Over the past week, President-elect Donald Trump has started to announce his Cabinet officials—appointments that have sparked much controversy. So far, he has made public the picks for four of the positions that will have to be confirmed by the Senate before they are made effective: Steve Bannon as Chief Strategist, Reince Priebus as Chief of Staff, Jeff Sessions as Attorney General, and Mike Pompeo as C.I.A Director.
Trump quickly started a media frenzy with the selection of Steve Bannon as his Chief Strategist on the 13th of this month, The Atlantic reports Bannon was promoted to this position after being the C.E.O. of the Trump campaign since August. He has garnished criticism from both the left and the right ever since his days as the chief executive at the alt-right news source Breitbart News that regularly has promoted white nativism.
John Weaver of the former strategist for the John Kasich tweeted moments after the selection, “The racist, fascist extreme right is represented footsteps from the Oval Office. Be very vigilant America.” The Economist describes Bannon as “a maverick, tear-up-the-system right-winger” who used to reside over a news outlet with “offensively chauvinistic headlines.”
On the other hand, many conservative commentators insist that the accusations of white nationalism are overblown, such as Ben Shapiro who wrote in a piece for the Dailywire, “I have no evidence that Bannon’s a racist or anti-Semitic” even if he has, at times, opportunistically “embraced the racist and anti-Semitic alt-right.”
The same day that Trump announced the Chief Strategist, he also announced his pick for White House Chief of Staff: Reince Priebus, which is not an unexpected pick given Priebus’ position as Chair of the Republican National Committee. If Bannon is from the outskirts of conservative orthodoxy, Priebus is from the center, well within the GOP establishment. The Chief of Staff is generally considered one of the more influential positions in a President’s Cabinet, managing the West Wing staff and attending to the President’s agenda. Trump’s team made it clear, though, in a tweet at the time of the announcement that Priebus and Bannon will work as “equal partners to transform the federal government.”
According to The Economist, Trump’s most controversial pick so far is Senator Jeff Sessions of Alabama for Attorney General. As the highest ranking law enforcement officer in the county, Sessions would hold an immense amount of power over a number of issues that have been in the spotlight throughout the campaign and election season, such as immigration. If confirmed, he would immediately hold in his hands the fate of over 700,000 migrants granted the right to stay under President Obama’s DACA program. This is concerning to many on the left because of Session’s history as one of the most fervent critics in the Senate of both documented and undocumented immigration.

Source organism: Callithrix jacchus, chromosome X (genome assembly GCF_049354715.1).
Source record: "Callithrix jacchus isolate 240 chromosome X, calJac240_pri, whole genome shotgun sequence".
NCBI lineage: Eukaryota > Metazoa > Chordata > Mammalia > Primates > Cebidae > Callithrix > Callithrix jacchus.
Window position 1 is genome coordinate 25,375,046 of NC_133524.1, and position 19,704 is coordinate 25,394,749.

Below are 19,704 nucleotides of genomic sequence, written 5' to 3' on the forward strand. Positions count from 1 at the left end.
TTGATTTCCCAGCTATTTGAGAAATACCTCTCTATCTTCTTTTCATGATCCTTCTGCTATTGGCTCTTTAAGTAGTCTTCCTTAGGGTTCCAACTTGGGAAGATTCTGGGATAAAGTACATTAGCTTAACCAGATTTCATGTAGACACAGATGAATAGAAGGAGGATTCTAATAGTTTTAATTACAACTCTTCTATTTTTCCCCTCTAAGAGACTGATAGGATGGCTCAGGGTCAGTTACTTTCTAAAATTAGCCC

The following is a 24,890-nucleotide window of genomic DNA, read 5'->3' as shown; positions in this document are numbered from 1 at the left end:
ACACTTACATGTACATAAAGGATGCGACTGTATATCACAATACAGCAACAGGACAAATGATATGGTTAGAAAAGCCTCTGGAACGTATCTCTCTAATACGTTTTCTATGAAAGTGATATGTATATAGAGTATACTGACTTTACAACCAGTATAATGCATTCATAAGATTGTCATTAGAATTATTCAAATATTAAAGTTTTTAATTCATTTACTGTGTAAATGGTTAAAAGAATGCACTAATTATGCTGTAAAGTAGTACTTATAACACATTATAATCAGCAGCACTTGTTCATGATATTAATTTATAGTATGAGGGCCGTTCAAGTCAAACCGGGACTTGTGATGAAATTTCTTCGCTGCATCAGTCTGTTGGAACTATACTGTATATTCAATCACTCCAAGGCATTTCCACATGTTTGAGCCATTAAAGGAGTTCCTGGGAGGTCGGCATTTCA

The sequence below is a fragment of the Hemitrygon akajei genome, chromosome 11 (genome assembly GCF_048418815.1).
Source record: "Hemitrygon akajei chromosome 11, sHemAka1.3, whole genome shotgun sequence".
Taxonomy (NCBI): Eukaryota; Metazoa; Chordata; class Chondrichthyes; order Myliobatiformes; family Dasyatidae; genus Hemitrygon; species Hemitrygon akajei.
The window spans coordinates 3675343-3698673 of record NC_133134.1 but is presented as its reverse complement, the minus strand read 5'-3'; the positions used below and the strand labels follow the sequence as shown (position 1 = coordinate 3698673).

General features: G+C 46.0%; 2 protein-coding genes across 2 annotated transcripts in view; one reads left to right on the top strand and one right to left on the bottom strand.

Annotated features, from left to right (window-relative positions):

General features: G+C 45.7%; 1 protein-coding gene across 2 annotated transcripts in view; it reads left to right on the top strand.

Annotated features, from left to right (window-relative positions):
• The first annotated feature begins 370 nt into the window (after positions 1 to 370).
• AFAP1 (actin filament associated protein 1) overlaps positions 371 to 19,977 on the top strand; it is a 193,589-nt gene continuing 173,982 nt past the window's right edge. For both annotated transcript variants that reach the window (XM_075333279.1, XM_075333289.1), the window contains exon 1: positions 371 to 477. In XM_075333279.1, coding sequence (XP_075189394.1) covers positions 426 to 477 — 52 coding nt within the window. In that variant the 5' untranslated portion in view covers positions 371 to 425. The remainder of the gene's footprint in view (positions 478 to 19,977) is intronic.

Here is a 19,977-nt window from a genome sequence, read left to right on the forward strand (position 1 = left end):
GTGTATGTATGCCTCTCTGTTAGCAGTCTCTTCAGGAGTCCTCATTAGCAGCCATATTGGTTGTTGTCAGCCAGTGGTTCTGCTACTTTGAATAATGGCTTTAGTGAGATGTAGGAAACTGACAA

Although most Republican and Democrat Senators understand that it would be impossible to deport the 11-some million migrants without the correct papers and support paths to legal status for those that are productive and non criminal, Sessions has proven to be unsupportive of almost all bipartisan immigration reform measures, believing that undocumented work depresses wages and takes jobs from unemployed Americans.
Progressives find Sessions’ political history especially concerning when considering the influence and Attorney General has over civil rights. In 1986, he was denied a position as a Federal Judge when the Senate heard testimony that he made racist comments, such as calling a white lawyer who defended black people “a disgrace to his race,” describing Civil Rights organizations such as the NAACP as “pinkos” that hate white people, and calling a black Federal Prosecutor “boy”—allegations that Sessions largely denied at the time.
For C.I.A. Director, Trump has selected Mike Pompeo, a Representative from Kansas and a former Army Officer. As The New York Times describes, Pompeo has been a sharp critic of Hillary Clinton, especially of her handling of the Benghazi attacks. He also seems to align with Trump’s expressed views on the use of certain torture mechanism when interrogating potential terrorists, denouncing Obama’s 2009 decision to require government interrogators to stick to the Army Field Manual. Still, Pompeo has often received compliments from both sides of the aisle for his work-ethic and intelligence.
Sources: The Economist, The New York Times, The Atlantic, The New Yorker, Dailywire